ANTIQUE CHAIRS - Victorian - Early 20th Century - Antique Wing Chairs (upholstered) - Corner -
Reading, Writing, Desk and Library
VICTORIAN 1840 - 1885
The most familiar Victorian chair, made in various forms and for a variety of rooms, long after its rococo or 'Old French' style was
generally unfashionable. The rounded seat and waisted back reflected contemporary dress fashion.
Great variations in price. Most valuable whether sets or singles - are rosewood, followed by walnut, then mahogany. Stained beech considerably cheaper: Fine carving and cabriole legs add to value. Price of singles now into three figures, sets of any quality into four.
Papier mache is very collectable. Price of one of these can be equivalent to a set of six
others of low quality.
EARLY 20th CENTURY 1840 - 1915
More varied in style and quality than any time before or since, traditional
hand craftsmanship having to compete with cheaper mass-manufacture aided by machinery. Numerous
pastiches of historic styles (plus later reproductions) and new arts and crafts, aesthetic and progressive or art nouveau styles appeared at various
times. Sets of (usually six) side chairs were often purchased en suite with sofa (or chaise
lounge) and pair of easy chairs.
Styles are too varied to describe in detail, but the broad categories are:
Rococo, Gothic, Elizabethan (or 'Jacobean') and Renaissance.
Extremely variable, according to quality. In general, the same rules apply for sets versus singles as for chairs of other dates, but
prices often start at a lower base, definitely in two rather than three figures. A reputable maker's
stamp (say Gillow's or Shoolbred's) or a verified design by a noted aesthetic or arts
and crafts designer will certainly add to the value.
WING CHAIRS (UPHOLSTERED) 1700 on
Deriving from adjustable-back French sleeping J , chairs of the
1670s and made in virtually standard 18thC form at various times until the present day, wing chairs were for relaxation, not
formal use. The wings protected the sitter from draughts.
Victorian: Various simple curving outlines and stumpy turned bun feet on castors. Reproduction Queen Anne with thin cabrioles around the end of the century.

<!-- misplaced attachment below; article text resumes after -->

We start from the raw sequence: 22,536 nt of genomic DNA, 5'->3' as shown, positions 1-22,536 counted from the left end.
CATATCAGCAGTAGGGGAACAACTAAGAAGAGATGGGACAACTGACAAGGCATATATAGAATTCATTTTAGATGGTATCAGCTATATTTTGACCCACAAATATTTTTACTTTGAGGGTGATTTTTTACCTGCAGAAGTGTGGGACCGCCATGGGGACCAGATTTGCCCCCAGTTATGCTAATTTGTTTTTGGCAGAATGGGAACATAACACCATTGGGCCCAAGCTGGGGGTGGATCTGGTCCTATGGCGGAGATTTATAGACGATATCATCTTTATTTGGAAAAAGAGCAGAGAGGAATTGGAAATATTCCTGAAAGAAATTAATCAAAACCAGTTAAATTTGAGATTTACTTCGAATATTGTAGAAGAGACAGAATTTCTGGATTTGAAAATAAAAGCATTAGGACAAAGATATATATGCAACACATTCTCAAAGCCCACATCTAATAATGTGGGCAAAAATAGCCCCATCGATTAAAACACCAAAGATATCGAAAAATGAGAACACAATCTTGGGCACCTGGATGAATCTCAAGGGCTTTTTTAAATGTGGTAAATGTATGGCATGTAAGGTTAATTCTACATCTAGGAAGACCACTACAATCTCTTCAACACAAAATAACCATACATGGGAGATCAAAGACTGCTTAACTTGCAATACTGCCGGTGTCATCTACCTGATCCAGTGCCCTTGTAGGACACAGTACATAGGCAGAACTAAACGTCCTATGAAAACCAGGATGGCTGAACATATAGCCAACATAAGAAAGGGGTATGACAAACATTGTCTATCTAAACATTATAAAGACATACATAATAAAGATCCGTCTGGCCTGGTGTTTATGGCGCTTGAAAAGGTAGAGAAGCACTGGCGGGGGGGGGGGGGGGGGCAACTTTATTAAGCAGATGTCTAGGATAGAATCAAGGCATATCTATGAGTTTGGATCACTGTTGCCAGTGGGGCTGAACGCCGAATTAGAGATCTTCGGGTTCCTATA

Surviving upholstered chairs made for drawing rooms date mostly from after 1720 and,
although originally made in sets, are more often found today in pairs, or even
singles. Many resemble contemporary dining-chairs with the design of legs and stretchers and the general
shape of arms, but have fully upholstered seats (sometimes with a show-wood rail), fully or
partly holstered backs and mostly open arms with padded rests. Some (particularly those with riole legs) will have shaped and carved rear legs.
18thC chairs certainly in four figures, some early ones almost into five, but decreasing
towards three according to date and simplicity of design. Original, usable upholstery is a
Mostly in the lower half of four-figure sums, decreasing with younger age. The grandest,
highly carved and gilded chairs with good provenance are at a premium.
CORNER CHAIRS 1710 -1915
Peculiar to the 19thC, and to the late Victorian Edwardian period, corner chairs are thought by some to have been designed as gentlemen's writing chairs. Nearly always single, only rarely seen in pairs. Despite their awkward and uncomfortable appearance, surprisingly numerous today, Country versions abound. Often made as commode chairs.
Walnut Queen Anne cabriole leg versions are! the most sought after.
READING, WRITING AND LIBRARY CHAIRS 1700-1900
Various gentlemen's reading and writing chairs evolved during the 18thC for use in
libraries and studies and, in the 19thC, in clubs.
The rarity of horseman's chairs and elegance of bergeres usually push their prices into four
figures. Pairs of the latter are especially sought after and often more than the normal three times the price of a single.
Victorian desk and club chairs vary according to quality, but most are somewhere in the low hundreds.
New leather upholstery on all types should be valued at cost.